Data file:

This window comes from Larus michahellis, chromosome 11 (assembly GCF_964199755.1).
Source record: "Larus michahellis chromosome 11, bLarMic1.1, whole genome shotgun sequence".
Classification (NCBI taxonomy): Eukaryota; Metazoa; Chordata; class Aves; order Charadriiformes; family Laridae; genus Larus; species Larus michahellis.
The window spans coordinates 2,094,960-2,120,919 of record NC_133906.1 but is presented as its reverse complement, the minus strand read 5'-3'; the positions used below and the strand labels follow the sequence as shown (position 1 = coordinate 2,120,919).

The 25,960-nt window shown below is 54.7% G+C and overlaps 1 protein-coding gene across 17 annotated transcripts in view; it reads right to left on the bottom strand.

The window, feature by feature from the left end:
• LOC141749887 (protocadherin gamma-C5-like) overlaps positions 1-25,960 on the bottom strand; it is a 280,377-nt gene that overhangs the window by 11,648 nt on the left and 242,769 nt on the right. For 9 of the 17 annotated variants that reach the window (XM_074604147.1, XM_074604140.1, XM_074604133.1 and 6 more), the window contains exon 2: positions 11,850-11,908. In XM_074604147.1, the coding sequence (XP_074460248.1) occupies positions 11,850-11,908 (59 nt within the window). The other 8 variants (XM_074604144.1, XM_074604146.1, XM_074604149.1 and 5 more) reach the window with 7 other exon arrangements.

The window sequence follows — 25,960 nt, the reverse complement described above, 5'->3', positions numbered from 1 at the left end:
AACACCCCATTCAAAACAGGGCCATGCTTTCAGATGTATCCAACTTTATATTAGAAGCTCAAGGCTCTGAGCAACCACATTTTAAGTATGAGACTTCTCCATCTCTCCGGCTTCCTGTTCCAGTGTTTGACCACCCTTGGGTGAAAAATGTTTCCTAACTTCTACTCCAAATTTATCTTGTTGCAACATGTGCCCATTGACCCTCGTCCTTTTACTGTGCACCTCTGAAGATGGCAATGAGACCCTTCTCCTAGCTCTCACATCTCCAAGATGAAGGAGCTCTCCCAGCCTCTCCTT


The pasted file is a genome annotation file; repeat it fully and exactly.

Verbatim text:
This window comes from Larus michahellis, chromosome 11 (assembly GCF_964199755.1).
Source record: "Larus michahellis chromosome 11, bLarMic1.1, whole genome shotgun sequence".
Classification (NCBI taxonomy): Eukaryota; Metazoa; Chordata; class Aves; order Charadriiformes; family Laridae; genus Larus; species Larus michahellis.
The window spans coordinates 2,094,960-2,120,919 of record NC_133906.1 but is presented as its reverse complement, the minus strand read 5'-3'; the positions used below and the strand labels follow the sequence as shown (position 1 = coordinate 2,120,919).

The 25,960-nt window shown below is 54.7% G+C and overlaps 1 protein-coding gene across 17 annotated transcripts in view; it reads right to left on the bottom strand.

The window, feature by feature from the left end:
• LOC141749887 (protocadherin gamma-C5-like) overlaps positions 1-25,960 on the bottom strand; it is a 280,377-nt gene that overhangs the window by 11,648 nt on the left and 242,769 nt on the right. For 9 of the 17 annotated variants that reach the window (XM_074604147.1, XM_074604140.1, XM_074604133.1 and 6 more), the window contains exon 2: positions 11,850-11,908. In XM_074604147.1, the coding sequence (XP_074460248.1) occupies positions 11,850-11,908 (59 nt within the window). The other 8 variants (XM_074604144.1, XM_074604146.1, XM_074604149.1 and 5 more) reach the window with 7 other exon arrangements.

The window sequence follows — 25,960 nt, the reverse complement described above, 5'->3', positions numbered from 1 at the left end:
AACACCCCATTCAAAACAGGGCCATGCTTTCAGATGTATCCAACTTTATATTAGAAGCTCAAGGCTCTGAGCAACCACATTTTAAGTATGAGACTTCTCCATCTCTCCGGCTTCCTGTTCCAGTGTTTGACCACCCTTGGGTGAAAAATGTTTCCTAACTTCTACTCCAAATTTATCTTGTTGCAACATGTGCCCATTGACCCTCGTCCTTTTACTGTGCACCTCTGAAGATGGCAATGAGACCCTTCTCCTAGCTCTCACATCTCCAAGATGAAGGAGCTCTCCCAGCCTCTCCTT